The latest technologies for keeping cool

Demand for more environmentally friendly centrifugal chillers is rising, and manufacturers are focused on improving efficiency and using refrigerants with low global warming potential (GWP).

In response to the increase in low-GWP refrigerant use, Mitsubishi Heavy Industries (MHI) Thermal Systems, an MHI Group company and leading manufacturer of centrifugal chillers, has implemented new compressor designs that facilitate greater air flow. The result is a 60% increase in compressor intake flow rates, without any loss to efficiency.

Demand for centrifugal chillers is likely to rise, making efficiency a key focus for manufacturers
Demand for centrifugal chillers is likely to rise, making efficiency a key focus for manufacturers

These centrifugal chillers have now evolved from cooling a single candy store to cooling entire districts. 

District cooling — a centralized system of cooling buildings by pumping cold water through a network of pipes — is becoming more efficient, and more reliable. This is partly thanks to the use of parallel centrifugal chillers for a single system, and dual operation modes that can take advantage of off-peak electricity costs. 

In Medina, Saudi Arabia, MHI has been supplying 80 units of large-scale centrifugal chillers with a combined 200,000 refrigeration tonnes of cooling capacity since 2015. These are for the purpose of providing chilled water for an urban development project spanning 1.6 million square meters.

MHI Group also provides centrifugal chillers with low-GWP refrigerant for Singapore's Marina Bay, the central district for business and tourism, and a vital part of the country’s drive to create a sustainable “live-work-play” community. Reliability is key, given the value that the Bay creates in tourism and business, and the chillers have never stopped meeting its cooling needs.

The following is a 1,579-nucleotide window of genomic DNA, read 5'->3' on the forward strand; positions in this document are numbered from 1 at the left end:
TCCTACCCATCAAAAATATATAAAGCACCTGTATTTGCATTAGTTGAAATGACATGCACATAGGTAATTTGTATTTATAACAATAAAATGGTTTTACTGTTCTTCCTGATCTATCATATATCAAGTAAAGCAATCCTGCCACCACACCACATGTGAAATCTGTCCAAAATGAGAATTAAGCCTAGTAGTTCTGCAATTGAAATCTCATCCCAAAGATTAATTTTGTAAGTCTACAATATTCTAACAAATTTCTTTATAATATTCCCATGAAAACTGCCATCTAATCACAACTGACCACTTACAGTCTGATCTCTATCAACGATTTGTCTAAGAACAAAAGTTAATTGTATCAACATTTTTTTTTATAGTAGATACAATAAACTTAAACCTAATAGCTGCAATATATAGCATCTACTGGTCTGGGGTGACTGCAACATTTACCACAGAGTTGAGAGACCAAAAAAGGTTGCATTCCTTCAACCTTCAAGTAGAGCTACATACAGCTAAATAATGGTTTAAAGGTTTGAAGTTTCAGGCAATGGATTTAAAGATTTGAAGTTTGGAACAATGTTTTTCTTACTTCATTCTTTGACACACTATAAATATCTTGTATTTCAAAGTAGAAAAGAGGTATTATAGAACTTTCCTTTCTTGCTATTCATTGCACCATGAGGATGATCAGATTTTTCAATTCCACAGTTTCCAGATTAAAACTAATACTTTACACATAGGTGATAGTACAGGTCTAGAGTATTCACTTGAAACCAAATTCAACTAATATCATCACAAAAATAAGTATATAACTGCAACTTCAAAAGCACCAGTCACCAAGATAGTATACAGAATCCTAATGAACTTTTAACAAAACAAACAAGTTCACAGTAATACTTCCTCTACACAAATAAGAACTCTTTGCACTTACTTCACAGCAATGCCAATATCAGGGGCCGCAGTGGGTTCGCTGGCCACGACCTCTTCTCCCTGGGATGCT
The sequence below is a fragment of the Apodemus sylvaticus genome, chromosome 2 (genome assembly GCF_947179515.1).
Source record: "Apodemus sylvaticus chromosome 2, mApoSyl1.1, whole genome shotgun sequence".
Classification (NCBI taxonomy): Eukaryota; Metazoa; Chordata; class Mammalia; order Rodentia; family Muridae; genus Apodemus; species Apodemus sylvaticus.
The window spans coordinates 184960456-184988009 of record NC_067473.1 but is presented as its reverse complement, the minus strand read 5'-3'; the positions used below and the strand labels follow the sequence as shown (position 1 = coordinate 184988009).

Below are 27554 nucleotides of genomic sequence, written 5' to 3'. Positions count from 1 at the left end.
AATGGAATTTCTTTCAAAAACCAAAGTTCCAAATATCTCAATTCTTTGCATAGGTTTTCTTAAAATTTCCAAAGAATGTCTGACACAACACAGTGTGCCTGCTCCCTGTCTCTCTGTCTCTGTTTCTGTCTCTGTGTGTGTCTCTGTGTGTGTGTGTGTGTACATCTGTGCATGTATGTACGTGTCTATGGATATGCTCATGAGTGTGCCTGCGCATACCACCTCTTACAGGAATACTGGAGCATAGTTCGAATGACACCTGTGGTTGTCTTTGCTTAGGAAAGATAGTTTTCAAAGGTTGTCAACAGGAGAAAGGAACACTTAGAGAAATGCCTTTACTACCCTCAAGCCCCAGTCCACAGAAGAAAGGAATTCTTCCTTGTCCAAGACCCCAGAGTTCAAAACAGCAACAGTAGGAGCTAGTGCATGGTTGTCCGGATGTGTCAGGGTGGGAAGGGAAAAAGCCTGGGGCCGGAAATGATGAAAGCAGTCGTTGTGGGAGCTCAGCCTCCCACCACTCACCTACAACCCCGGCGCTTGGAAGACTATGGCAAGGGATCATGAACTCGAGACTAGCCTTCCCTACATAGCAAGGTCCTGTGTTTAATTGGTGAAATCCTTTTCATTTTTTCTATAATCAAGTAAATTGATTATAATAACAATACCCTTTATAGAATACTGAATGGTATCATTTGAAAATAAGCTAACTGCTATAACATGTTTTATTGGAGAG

For an urban development project in Medina, MHI has been supplying chillers for district cooling
For an urban development project in Medina, MHI has been supplying chillers for district cooling

And pairing centrifugal chillers in data centers with monitoring systems such as MHI’s smart ΣSynX technology could create opportunities to optimize efficiency and productivity by integrating automation and AI. 

Looking toward a cleaner, more efficient future

Net zero emissions targets mean further advances in materials, control systems and variable-speed technologies are required. 

Despite their ubiquity in modern environments, centrifugal chillers are often out of sight — and perhaps out of mind, too. For over a century, they have quietly changed our indoor environments, allowing climate control for the first time at the touch of a button.

We will need centrifugal chillers for a multitude of uses in the future, too. And efficiency and innovation will be key to providing comfortable, low-emission ways of keeping cool for generations to come.

Ewan Thomson

Ewan Thomson

Ewan has been a journalist and editor for over 15 years, covering commodities in the energy industry, as well as communications, agriculture, oil and textiles markets.